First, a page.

Updates on the drawings of the Medicean Fund: volumes LII and LIII of the Piccoli category
Annamaria Petrioli Tofani
Article in italian | When in 1793 Giuseppe Pelli Bencivenni left the direction of the Florentine Gallery, the operation of transferring into the folders of the historical nucleus of drawings, thousands of sheets of more recent acquisition, mostly placed, often in anonymous form, in the volumes composed by previous owners, was interrupted. Nonetheless, Pelli was able to proceed with a precise description of the new miscellaneous volumes. The result was an inventory divided into two parts, whose point of caesura falls exactly at the moment in which the author had almost concluded the arrangement of the drawings that had come to the Guardaroba medicea Archive in 1699 with the legacy of Canon Apollonio Bassetti. Left out of the arrangement were the drawings that had been temporarily arranged in the two volumes described at the opening of the second part of the Inventory, numbered LII and LIII of the Piccoli category. The present work is a supplement to the commentary that in 2014 I appended to the description of the two Volumes provided by Pelli Bencivenni.
Paolo and Francesca da Rimini in Nicola Monti's Hell: a dantesque addition to the Uffizi collections
Article in italian | The article takes its cue from the painting depicting Dante’s famous Paolo and Francesca episode, recently acquired by the Uffizi Galleries, one of the rare works on canvas so far known by Nicola Monti of Pistoia (Pistoia 1780 - Cortona 1864). With the occasion I wanted to deepen the biographical and artistic story of this bizarre and multifaceted painter, as well as author of numerous theoretical and biographical writings including the Treatise on the nude, valuable evidence of the teaching practice in force in the 19th century in the Florentine Academy, and Poliantea, a diary that reconstructs the stages of his journey to Poland and Russia where he spent three years.The painting Paolo e Francesca da Rimini nell'Inferno (Paolo and Francesca from Rimini in Hell) was made in Florence in 1810, as attested by the autograph inscription on the canvas, for the Livorno shopkeeper Luigi Fauquet, mentioned with affection by the painter in his biographical memories as his generous patron.The painting reveals some interesting elements of sublime and visionary character (certainly in line with the particular pre-Romanticism spread in Tuscany by Luigi Sabatelli) and reflects the solitary and tormented soul of this artist, endowed with a fertile imagination and a remarkable wealth of invention, as his contemporaries remembered.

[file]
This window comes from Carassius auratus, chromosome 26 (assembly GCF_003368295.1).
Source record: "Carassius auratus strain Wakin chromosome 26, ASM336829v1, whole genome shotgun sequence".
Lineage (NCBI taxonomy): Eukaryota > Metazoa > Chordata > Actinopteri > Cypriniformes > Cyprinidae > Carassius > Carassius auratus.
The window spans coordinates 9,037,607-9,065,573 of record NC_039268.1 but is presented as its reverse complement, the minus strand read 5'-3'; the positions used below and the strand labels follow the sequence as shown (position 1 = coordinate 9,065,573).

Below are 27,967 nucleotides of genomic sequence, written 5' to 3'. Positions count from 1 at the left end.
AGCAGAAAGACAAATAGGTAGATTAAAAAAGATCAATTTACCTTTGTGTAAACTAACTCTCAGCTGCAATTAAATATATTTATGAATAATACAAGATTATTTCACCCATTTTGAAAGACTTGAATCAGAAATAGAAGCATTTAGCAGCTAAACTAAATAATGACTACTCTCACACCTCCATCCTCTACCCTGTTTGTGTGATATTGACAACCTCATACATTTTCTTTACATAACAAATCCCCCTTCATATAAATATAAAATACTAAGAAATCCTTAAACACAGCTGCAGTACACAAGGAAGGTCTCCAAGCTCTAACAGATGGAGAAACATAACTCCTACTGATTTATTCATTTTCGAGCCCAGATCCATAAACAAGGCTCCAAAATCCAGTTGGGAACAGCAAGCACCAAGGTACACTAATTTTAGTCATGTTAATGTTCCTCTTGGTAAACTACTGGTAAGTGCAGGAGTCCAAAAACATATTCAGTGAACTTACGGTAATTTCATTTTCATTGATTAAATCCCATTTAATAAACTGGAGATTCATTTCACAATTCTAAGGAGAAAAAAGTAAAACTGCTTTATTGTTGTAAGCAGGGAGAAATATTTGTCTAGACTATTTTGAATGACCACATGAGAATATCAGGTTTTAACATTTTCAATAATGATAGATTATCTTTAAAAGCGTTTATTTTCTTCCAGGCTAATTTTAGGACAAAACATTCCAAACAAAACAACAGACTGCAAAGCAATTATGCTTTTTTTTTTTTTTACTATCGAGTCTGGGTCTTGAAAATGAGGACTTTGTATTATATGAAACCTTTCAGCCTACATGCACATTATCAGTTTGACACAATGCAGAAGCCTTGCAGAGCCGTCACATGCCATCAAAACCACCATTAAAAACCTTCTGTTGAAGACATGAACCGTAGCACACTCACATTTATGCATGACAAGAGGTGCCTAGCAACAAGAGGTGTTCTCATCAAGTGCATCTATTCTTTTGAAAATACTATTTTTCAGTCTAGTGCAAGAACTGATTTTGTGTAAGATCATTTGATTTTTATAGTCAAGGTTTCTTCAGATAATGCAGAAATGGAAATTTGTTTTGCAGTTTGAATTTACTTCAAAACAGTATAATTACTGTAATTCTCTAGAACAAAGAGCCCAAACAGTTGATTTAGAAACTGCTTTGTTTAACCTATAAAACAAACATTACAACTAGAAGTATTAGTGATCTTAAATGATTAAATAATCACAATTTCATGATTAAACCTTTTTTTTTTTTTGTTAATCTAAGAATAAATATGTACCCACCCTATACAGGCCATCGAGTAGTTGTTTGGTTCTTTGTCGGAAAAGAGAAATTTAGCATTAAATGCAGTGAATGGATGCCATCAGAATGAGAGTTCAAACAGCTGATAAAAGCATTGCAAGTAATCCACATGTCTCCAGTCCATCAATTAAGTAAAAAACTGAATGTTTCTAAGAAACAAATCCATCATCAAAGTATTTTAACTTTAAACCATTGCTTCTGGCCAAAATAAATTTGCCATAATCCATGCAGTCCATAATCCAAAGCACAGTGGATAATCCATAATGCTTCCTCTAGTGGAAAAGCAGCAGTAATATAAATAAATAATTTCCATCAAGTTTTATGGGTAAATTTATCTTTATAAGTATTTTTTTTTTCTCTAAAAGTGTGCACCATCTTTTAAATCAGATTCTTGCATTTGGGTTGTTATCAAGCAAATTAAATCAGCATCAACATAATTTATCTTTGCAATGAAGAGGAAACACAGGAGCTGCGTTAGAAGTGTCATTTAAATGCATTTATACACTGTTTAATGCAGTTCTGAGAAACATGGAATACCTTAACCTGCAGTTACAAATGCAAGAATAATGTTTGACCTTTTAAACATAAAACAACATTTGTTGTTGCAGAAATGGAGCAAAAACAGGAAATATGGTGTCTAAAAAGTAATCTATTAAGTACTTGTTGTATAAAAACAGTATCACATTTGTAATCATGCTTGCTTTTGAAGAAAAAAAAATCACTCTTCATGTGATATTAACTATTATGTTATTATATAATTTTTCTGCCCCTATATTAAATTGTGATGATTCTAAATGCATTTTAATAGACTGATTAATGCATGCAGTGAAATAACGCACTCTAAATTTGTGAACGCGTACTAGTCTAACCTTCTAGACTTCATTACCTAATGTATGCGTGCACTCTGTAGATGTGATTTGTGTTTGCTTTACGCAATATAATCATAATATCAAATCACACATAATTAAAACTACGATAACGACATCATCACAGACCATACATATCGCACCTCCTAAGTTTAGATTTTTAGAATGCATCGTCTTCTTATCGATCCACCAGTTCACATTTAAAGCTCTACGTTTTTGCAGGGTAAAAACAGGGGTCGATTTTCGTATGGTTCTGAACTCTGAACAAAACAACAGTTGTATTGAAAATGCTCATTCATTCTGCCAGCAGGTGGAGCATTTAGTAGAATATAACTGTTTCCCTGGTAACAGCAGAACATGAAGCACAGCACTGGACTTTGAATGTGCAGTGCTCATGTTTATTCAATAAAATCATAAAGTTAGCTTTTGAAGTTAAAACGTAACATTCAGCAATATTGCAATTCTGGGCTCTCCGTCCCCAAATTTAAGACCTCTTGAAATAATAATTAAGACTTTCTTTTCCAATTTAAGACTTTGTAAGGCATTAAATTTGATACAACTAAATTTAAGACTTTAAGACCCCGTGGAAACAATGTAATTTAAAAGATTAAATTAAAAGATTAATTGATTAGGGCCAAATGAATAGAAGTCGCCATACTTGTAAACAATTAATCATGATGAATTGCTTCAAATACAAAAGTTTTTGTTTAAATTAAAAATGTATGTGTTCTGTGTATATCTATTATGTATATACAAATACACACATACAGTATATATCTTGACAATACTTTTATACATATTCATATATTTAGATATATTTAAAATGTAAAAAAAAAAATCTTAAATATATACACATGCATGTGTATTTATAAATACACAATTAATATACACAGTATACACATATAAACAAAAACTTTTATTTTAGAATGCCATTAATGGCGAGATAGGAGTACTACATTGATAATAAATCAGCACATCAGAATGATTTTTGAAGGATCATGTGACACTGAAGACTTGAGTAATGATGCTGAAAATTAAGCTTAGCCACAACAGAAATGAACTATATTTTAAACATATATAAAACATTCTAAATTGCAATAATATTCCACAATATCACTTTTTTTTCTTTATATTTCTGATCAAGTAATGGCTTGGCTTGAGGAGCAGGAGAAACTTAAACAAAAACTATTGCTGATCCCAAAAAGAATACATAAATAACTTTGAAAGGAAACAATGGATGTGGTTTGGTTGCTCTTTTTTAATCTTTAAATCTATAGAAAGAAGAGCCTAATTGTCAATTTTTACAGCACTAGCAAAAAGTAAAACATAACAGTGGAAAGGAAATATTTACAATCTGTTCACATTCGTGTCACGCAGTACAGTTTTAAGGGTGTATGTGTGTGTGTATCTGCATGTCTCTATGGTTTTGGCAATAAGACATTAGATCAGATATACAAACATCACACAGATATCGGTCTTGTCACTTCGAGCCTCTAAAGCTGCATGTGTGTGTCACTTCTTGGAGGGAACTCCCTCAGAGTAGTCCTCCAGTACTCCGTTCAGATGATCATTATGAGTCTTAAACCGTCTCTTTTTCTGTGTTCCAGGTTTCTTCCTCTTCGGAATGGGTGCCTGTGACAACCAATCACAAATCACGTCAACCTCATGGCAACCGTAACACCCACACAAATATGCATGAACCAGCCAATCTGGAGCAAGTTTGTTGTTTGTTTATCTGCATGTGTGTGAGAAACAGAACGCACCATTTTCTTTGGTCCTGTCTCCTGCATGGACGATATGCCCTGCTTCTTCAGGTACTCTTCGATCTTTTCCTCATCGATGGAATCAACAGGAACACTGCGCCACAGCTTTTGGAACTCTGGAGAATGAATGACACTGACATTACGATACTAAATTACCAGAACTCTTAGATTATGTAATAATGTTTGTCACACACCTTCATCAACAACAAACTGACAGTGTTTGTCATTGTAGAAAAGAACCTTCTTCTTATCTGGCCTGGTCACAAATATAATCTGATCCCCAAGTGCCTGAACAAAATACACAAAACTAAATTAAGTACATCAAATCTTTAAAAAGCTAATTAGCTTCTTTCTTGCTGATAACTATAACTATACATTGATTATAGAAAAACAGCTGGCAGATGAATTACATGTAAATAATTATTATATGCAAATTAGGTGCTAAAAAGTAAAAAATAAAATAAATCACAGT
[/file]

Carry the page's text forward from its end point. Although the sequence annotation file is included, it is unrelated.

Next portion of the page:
Westuff 1984-1987, art chronicles of the florentine 'New Renaissance'
Article in italian | The 1980s represented a decade in which Italian art thrived. After decades dominated by conceptual art, the pleasure of painting is rediscovered. Italian artists draw heavily on the figurative tradition, reinventing, citing and contaminating the models and cultural and aesthetic archetypes of our past. Transavanguardia and Pittura Colta are the innovative formulas that quickly obtain the consensus of the cultural and market system. Tuscany actively participates in the success obtained by the most representative movements of Postmodernism and Florence has been for some years now the capital of the new youth culture thanks to its “artistic population”, giving life to an international and exciting metropolitan atmosphere. The Florentine creative capacity explodes after years of underground culture in search of new creative possibilities. Fundamental is the action carried out by Pitti Trend, able to create a sort of worldly-cultural nomadism around itself. Ready to record the ‘new Florentine renaissance’ was “Westuff”, the Florentine magazine that, with its eclectic founders Bruno Casini, Maria Luisa Frisa and Stefano Tonchi, rendered the sentiment and the reason for the latest Italian trends, projecting them onto the international scene.